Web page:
Pea is a frost-hardy, cool-season vegetable that can be grown throughout most of the United States, wherever a cool season of sufficient duration exists.
When to Plant
Peas thrive in cool, moist weather and produce best in cool, moderate climates. Early plantings normally produce larger yields than later plantings. Peas may be planted whenever the soil temperature is at least 45°F, and the soil is dry enough to till without its sticking to garden tools.
Spacing & Depth
Plant peas 1 to 1-1/2 inches deep and one inch apart in single or double rows. Allow 18 to 24 inches between single or pairs of rows. Allow 8 to 10 inches between double rows in pairs.
The germinating seeds and small seedlings are easily injured by direct contact with fertilizer or improper cultivation. Cultivate and hoe shallowly during the early stages of growth. The taller varieties (Green Arrow and Bolero) are most productive and more easily picked when trained to poles or to a fence for support. Peas can be mulched to cool the soil, reduce moisture loss and keep down soil rots.
Harvesting Garden Peas
When the pea pods are swollen (appear round) they are ready to be picked. Pick a few pods every day or two near harvest time to determine when the peas are at the proper stage for eating. Peas are of the best quality when they are fully expanded but immature, before they become hard and starchy. Peas should be picked immediately before cooking because their quality, especially sweetness (like that of sweet corn), deteriorates rapidly. The pods on the lower portion of the plant mature earliest. The last harvest (usually the third) is made about one week after the first. Pulling the entire plant for the last harvest makes picking easier. Pea pods can be stored in a plastic bag in the refrigerator for two weeks. Unlike fresh green peas, pea pods deteriorate only slightly in quality when stored.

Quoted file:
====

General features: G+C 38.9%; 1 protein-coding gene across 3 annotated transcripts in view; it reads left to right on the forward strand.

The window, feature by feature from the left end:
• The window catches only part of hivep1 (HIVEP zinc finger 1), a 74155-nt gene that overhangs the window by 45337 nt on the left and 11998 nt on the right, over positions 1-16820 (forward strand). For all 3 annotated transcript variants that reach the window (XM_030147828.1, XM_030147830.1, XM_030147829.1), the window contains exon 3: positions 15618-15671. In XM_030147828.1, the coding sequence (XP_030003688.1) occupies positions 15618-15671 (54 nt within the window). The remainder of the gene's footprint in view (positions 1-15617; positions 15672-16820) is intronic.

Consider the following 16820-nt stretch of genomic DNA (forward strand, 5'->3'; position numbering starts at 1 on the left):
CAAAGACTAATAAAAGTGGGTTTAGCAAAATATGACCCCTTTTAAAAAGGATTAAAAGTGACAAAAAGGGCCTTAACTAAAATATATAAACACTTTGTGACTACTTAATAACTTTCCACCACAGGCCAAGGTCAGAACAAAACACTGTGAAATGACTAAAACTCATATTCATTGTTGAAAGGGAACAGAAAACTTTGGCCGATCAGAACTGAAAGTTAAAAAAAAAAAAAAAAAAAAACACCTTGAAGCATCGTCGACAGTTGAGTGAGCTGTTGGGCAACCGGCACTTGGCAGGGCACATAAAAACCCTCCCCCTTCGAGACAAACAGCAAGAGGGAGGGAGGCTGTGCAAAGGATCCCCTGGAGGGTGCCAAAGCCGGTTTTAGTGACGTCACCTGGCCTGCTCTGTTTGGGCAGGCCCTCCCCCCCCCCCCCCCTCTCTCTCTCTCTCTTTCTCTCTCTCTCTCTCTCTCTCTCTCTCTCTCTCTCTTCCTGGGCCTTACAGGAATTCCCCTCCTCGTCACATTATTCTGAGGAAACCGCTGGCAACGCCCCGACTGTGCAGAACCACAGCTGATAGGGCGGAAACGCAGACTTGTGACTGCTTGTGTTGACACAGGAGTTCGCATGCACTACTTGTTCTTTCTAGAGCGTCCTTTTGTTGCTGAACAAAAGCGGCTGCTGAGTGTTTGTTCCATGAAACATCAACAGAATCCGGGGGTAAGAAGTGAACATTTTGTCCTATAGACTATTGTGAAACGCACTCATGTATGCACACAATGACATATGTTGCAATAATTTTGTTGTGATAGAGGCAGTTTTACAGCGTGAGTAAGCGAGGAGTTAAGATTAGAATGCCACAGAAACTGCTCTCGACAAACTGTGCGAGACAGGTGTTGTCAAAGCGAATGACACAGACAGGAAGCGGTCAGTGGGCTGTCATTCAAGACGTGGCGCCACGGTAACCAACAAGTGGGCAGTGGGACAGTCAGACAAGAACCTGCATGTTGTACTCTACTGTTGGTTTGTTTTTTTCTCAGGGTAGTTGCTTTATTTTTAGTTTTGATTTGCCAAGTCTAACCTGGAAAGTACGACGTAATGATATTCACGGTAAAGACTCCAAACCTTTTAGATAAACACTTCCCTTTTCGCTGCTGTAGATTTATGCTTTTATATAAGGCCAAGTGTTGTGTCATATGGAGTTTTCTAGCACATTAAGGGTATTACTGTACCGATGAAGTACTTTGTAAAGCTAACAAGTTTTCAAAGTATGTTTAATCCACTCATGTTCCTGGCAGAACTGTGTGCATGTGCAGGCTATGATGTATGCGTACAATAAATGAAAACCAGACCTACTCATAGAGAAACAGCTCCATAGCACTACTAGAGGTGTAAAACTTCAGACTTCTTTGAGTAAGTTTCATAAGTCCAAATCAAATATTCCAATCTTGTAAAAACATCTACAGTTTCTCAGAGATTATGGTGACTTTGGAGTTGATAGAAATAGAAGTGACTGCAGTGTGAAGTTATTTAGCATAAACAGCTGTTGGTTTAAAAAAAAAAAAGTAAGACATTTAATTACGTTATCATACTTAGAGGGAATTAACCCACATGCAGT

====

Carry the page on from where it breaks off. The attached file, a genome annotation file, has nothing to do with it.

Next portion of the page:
The first signs of fusarium wilt and root-rot disease are the yellowing and wilting of the lower leaves and stunting of the plants. Infection of older plants usually results in the plants producing only a few poorly filled pods. These diseases are not as prevalent on well-drained soils. Double-dug raised beds amended with abundant organic matter can greatly improve soil aeration and drainage. Fusarium wilt can be avoided by growing wilt-resistant varieties.
Questions & Answers
Q. Should I inoculate my peas with nitrogen-fixing bacteria before planting?
A. When peas are planted on new land, you may increase the yield by inoculating peas with a commercial formulation of nitrogen-fixing bacteria. In an established garden, however, inoculation is less necessary. If you are in doubt, inoculation is a relatively inexpensive process that is easy to do and ensures better plant-nutrient status.
Selection & Storage
Green garden peas are legumes just like dried peas, except they are eaten at the immature stage. They are a cool weather, early spring crop. Harvest edible-pod peas when they are flat. Use both hands. Holding the plant stem in one hand use the other hand to pull off the pod. Using one hand, you can easily pull up the entire plant. The smaller pods are sweeter and more tender. Use them for eating raw and cook the larger ones. The shelled peas should be plump but not large. Check one until you become familiar with the appearance. The plumpest peas should be gathered before the pod starts to wrinkle on the stem. Old peas taste starchy and mealy. Fresh peas keep for 2 to 3 days in the refrigerator. The sugar in them quickly begins to turn to starch even while under refrigeration. As much as 40 percent of the sugar is converted in a few hours. Store unwashed peas in perforated plastic bags for a few days. The sooner they are eaten the better. Nutritional
Value & Health Benefits